last week i was in kampala (again) and indulged myself by working out at the garden city gym. i even took a few photos to share what this little oasis of fitness looks like…but am not entirely ready to post them yet (this will probably happen next week after another trip to said gym, so stand by for that!).
that run was on friday afternoon partially because it was time to run, and partially because i was getting on (another) bus that evening to travel to kenya (eldoret) to visit katie. (yay! katie!) having traveled from kotido (boarding the bus at 1:30 a.m.) to lira, changed busses and rode to kampala (after a odd obstacle at the river nile–a lorry had gone down the hill and into the nile…a crane was there to pull it out. intense) arriving in the evening i figured that a good run would help my body to adjust and realign.
then! after being in kenya for oh, maybe a day and half i was itching to get out on the road and discover the magical qualities of running in this region of kenya… the high altitude training centre is here, and some of katie’s neighbors are medal-winning-800 runners. rather than be intimidated i was excited to breathe in some fresh kenya air and enjoy the cooler climate than i typically endure.
it was beautiful.
i left katie’s gate, took a right and just ran along a out-skirts-of-eldoret-road (old nairobi, for those keeping track at home) letting my timed play list tell me when to turn around.
my plan was to just run straight up the road (and it was up. uphill. the entire way. yowza.) until my first play list was over than turn around and return the same way. that almost was what happened.
there was this really inviting foot-path off the main road that seemed to weave through a field…there were cows and trees…and i couldn’t resist! i found myself making a quick left turn onto this path as beyonce reminded me that “if [he] liked it then [he] should have put a ring on it!” i was smiling and enjoying myself–applauding my spontaneity and bravery when i realized that there was a dog following me.
and not a nice “i’m trotting after you because i’m curious” following me, but the “i’m growing and barking and maybe going to bite you” kind of following me. i pulled my earbuds out, turned around and stopped moving entirely… i bent toward the dog (he was still maybe 10 feet away) with my the backs of my hands out–non threatening…and speaking in a soft voice: “its okay…it’s alright…i’m not here for your cows…”
he stopped growing but still looked pretty intense. i stayed bowed down with my hands out, saying nice things in a nice voice and started backing away. he didn’t move–and, thankfully, his owner materialized from somewhere near by and called the dog who quickly jogged to his side. whew!
the owner and i shared a little interchange in my fake swahili and his much better english about the day, and “yes its okay to run here” and “sorry about the dog!” (that last phrase was uttered by both of us…)
feeling confident i turned back toward the foot-path and continued into the field, no more dog followers. however, when i reached the end of the path i concluded that i didn’t necessarily want a repeat of this canine encounter and decided to go along the edge of the field and then turn back, giving the pooch a wide berth. this meant running off path through tall grasses…delightful! the grass in this particular field isn’t the veld grass or any sharp cut-throat type that was going to rip at my skin, but what looked like 4 foot tall stalks of clover–delicate little poofs on the ends. hurray!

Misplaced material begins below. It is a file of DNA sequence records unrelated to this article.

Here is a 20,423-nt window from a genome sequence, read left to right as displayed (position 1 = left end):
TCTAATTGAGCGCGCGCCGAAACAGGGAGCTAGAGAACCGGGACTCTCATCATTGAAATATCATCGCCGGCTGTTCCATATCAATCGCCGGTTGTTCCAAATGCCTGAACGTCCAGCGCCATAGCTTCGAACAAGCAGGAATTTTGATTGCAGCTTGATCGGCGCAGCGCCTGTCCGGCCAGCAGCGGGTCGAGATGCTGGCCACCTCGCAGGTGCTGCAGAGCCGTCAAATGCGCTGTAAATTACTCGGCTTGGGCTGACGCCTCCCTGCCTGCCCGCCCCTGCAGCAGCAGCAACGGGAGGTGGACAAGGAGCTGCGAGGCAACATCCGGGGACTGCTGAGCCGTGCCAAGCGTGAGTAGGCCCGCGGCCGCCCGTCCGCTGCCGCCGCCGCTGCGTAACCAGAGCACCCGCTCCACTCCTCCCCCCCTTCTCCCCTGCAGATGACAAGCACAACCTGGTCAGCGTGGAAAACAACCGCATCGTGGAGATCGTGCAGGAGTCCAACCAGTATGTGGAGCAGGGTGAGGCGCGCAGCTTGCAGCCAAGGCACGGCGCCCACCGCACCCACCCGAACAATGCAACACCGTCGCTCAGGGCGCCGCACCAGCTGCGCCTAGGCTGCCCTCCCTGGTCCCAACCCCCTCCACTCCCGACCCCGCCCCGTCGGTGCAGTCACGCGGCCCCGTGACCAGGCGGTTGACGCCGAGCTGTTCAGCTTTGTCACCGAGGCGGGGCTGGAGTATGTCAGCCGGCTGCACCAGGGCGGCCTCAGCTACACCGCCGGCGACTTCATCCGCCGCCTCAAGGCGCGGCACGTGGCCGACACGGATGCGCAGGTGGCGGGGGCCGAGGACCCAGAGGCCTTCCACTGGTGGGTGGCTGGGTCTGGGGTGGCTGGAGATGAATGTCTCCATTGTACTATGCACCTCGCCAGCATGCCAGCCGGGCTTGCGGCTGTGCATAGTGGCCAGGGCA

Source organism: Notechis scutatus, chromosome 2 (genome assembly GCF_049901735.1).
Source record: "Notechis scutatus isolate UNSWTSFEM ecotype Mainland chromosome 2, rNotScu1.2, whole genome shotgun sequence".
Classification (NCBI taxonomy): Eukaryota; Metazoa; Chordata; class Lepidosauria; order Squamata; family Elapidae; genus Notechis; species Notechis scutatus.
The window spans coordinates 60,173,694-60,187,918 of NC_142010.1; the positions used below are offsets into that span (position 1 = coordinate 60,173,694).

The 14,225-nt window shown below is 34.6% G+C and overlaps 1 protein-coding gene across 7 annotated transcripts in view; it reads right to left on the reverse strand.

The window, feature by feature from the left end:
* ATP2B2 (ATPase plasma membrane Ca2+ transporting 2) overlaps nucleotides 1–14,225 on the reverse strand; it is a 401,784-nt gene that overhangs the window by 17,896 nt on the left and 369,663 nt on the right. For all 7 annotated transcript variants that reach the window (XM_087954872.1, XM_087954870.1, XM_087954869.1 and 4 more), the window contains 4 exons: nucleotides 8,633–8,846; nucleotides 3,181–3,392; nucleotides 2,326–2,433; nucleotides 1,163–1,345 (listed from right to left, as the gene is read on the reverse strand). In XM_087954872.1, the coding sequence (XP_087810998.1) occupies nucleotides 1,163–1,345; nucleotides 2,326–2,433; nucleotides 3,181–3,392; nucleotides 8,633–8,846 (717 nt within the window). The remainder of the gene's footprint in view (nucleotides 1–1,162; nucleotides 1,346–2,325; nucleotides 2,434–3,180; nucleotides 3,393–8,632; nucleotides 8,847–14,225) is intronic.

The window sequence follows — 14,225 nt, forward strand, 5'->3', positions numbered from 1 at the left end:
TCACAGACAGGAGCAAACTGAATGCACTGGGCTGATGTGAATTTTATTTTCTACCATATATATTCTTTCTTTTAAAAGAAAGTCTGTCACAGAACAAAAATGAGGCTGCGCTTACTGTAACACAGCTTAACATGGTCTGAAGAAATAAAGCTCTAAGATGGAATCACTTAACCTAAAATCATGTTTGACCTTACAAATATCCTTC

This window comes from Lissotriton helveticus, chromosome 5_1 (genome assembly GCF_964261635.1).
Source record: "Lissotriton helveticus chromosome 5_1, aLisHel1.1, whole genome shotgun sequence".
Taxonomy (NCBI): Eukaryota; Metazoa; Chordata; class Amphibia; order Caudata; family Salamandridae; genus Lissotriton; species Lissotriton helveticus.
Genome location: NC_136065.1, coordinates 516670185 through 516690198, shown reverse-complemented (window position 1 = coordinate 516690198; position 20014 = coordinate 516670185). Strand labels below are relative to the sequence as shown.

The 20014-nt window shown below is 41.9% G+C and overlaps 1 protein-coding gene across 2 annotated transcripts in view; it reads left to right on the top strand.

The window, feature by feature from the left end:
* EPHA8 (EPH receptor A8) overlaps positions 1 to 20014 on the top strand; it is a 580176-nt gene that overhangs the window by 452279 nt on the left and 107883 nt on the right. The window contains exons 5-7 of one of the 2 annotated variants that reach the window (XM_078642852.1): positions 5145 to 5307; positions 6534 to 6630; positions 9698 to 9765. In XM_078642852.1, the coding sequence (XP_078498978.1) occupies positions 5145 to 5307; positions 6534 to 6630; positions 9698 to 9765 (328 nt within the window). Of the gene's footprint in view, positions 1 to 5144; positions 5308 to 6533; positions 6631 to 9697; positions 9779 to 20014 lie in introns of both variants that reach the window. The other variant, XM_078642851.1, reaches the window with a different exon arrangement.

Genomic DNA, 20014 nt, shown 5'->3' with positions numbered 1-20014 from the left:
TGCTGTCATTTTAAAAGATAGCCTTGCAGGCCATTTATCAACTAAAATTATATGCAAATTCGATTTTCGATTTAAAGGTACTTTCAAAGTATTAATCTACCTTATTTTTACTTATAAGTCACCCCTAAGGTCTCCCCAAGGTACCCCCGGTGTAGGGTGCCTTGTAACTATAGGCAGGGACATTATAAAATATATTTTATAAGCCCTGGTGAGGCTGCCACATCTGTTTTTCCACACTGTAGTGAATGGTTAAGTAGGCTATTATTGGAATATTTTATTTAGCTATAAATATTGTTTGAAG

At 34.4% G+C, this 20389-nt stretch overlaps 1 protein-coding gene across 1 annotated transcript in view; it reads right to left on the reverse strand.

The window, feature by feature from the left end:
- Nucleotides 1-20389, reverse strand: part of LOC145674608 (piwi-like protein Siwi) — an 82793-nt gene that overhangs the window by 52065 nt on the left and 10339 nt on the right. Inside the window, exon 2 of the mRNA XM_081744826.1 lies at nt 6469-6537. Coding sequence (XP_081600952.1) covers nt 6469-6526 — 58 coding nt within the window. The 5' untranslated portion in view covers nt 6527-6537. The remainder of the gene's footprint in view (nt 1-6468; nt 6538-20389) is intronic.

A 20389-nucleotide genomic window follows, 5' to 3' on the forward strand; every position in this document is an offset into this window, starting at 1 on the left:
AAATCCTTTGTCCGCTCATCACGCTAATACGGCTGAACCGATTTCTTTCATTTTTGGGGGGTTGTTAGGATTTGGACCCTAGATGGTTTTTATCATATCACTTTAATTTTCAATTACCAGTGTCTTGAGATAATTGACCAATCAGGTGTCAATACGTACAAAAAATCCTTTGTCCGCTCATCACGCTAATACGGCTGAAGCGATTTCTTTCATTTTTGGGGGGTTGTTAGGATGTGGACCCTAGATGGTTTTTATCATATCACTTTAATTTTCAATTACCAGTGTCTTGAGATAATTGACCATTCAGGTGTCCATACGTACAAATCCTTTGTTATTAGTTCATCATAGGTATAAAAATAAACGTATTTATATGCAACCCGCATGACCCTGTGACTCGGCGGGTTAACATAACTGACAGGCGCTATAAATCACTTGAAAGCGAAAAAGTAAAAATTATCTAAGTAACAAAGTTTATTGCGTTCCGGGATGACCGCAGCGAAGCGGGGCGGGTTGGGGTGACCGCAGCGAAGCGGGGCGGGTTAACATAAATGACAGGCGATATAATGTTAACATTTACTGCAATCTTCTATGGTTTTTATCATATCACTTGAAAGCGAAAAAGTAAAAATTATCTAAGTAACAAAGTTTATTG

so, i ran along the edge of the field, making my own path and having a delightful time–and i spotted a swath of field back towards the road that looked to have been cleared, so i aimed for that.
this is where the real hilarity ensues: this part of the field was cleared because it seems to be where the cows graze…the grass here, while short, is a vibrant green–this is clearly where the cows enjoy their lunch. this in and of itself would have just been a nice observation, however, it rains frequently enough here that this bit of land trod my many a cattle hoof is basically a marsh. a calf-deep marsh.
i went from solid ground, trucking along nicely, to calf. deep. marsh. it took all of my core strength to not pitch forward onto my face–but i did manage to stay upright and moving in a forward direction. once i righted myself and decided that this is still FUN, began laughing and high-stepping the 1/4 of a mile back to the road. the rest of this little marsh-field was only about ankle deep, so i wasn’t as filthy as i could have been, but i was still a muddy-mess by the time i reached the road–i even had splashes of mud on my arms!
even after all these events, and having to move at a slower pace than before, my first play list still hadn’t ended so i braved more of the up-hill-battle and trudged onward, getting funny looks (even a laugh!) out of the people i was meeting on the road.
when my first play list did end and i was thrust into silence for a few minutes i noticed how loudly my shoes were squashing with every step and started to giggle again as a group of upper primary school girls walked past me…they also got a good laugh out of the whole incident–how hilarious i must have looked: mzungu woman, wearing weird clothes, covered in mud, loud shoes AND she’s laughing at nothing… i suspect i was the top of discussion at more than one home that evening!
i got my act/self together and started running DOWN the hill back toward’s katie’s place–getting confused looks and smiles from the people i had passed on the way up. “you are dirty!” one of the mamas shouted after me. i made a big deal of shrugging and we both laughed.
upon arrival back at katie’s place i asked her to document my muddy self, photos of which you can find below!